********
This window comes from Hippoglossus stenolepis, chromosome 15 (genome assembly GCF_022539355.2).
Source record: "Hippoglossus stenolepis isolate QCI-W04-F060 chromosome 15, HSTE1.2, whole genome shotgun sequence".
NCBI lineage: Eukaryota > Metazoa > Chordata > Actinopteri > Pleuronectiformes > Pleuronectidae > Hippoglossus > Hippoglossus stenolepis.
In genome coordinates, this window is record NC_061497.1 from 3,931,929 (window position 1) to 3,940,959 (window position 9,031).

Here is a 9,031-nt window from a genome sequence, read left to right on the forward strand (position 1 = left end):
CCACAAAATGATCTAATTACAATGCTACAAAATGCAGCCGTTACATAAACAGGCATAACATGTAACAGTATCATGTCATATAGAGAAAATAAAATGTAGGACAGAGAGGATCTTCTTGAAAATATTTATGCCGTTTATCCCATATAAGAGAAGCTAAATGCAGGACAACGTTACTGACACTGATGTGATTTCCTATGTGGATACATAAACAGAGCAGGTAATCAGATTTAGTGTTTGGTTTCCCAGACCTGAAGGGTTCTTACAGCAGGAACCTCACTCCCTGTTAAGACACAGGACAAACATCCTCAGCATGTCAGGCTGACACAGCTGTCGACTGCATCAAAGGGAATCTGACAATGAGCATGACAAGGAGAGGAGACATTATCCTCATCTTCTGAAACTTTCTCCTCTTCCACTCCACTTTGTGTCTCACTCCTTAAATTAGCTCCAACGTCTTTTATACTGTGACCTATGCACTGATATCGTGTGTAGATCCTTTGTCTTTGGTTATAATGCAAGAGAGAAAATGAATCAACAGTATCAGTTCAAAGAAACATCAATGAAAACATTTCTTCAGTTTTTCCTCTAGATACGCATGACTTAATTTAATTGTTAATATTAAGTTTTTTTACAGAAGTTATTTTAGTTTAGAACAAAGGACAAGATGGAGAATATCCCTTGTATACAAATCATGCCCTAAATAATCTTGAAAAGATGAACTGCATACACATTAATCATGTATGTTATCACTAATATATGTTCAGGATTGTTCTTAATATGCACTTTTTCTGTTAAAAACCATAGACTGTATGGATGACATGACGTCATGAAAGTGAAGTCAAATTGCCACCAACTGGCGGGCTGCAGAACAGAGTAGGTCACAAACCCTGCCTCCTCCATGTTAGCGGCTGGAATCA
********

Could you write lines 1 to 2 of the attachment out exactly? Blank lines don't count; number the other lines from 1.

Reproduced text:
This window comes from Hippoglossus stenolepis, chromosome 15 (genome assembly GCF_022539355.2).
Source record: "Hippoglossus stenolepis isolate QCI-W04-F060 chromosome 15, HSTE1.2, whole genome shotgun sequence".